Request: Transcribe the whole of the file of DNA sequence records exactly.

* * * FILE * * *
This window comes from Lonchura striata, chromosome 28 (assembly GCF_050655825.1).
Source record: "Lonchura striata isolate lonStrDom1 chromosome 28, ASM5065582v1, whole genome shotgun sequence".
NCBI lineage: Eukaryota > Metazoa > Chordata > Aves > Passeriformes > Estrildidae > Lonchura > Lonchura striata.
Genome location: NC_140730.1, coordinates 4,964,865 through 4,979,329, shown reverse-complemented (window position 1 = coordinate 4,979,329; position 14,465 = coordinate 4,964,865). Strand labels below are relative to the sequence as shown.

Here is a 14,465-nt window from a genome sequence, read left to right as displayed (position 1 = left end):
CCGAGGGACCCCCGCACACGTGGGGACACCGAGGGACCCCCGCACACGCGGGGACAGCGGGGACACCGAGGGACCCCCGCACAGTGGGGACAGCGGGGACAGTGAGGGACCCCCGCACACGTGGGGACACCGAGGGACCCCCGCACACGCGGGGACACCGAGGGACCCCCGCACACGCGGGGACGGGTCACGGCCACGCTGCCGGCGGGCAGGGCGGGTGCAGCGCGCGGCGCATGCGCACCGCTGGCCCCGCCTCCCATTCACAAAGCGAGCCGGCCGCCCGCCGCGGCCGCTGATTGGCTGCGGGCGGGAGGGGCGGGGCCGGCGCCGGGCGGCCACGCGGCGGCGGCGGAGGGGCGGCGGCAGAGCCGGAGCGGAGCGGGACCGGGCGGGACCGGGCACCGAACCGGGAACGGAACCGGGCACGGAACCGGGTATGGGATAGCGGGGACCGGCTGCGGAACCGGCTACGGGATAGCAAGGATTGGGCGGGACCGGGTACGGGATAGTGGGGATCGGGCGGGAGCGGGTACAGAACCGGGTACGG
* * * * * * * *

This window comes from Lonchura striata, chromosome 28 (assembly GCF_050655825.1).
Source record: "Lonchura striata isolate lonStrDom1 chromosome 28, ASM5065582v1, whole genome shotgun sequence".
NCBI lineage: Eukaryota > Metazoa > Chordata > Aves > Passeriformes > Estrildidae > Lonchura > Lonchura striata.
Genome location: NC_140730.1, coordinates 4,964,865 through 4,979,329, shown reverse-complemented (window position 1 = coordinate 4,979,329; position 14,465 = coordinate 4,964,865). Strand labels below are relative to the sequence as shown.

Here is a 14,465-nt window from a genome sequence, read left to right as displayed (position 1 = left end):
CCGAGGGACCCCCGCACACGTGGGGACACCGAGGGACCCCCGCACACGCGGGGACAGCGGGGACACCGAGGGACCCCCGCACAGTGGGGACAGCGGGGACAGTGAGGGACCCCCGCACACGTGGGGACACCGAGGGACCCCCGCACACGCGGGGACACCGAGGGACCCCCGCACACGCGGGGACGGGTCACGGCCACGCTGCCGGCGGGCAGGGCGGGTGCAGCGCGCGGCGCATGCGCACCGCTGGCCCCGCCTCCCATTCACAAAGCGAGCCGGCCGCCCGCCGCGGCCGCTGATTGGCTGCGGGCGGGAGGGGCGGGGCCGGCGCCGGGCGGCCACGCGGCGGCGGCGGAGGGGCGGCGGCAGAGCCGGAGCGGAGCGGGACCGGGCGGGACCGGGCACCGAACCGGGAACGGAACCGGGCACGGAACCGGGTATGGGATAGCGGGGACCGGCTGCGGAACCGGCTACGGGATAGCAAGGATTGGGCGGGACCGGGTACGGGATAGTGGGGATCGGGCGGGAGCGGGTACAGAACCGGGTACGG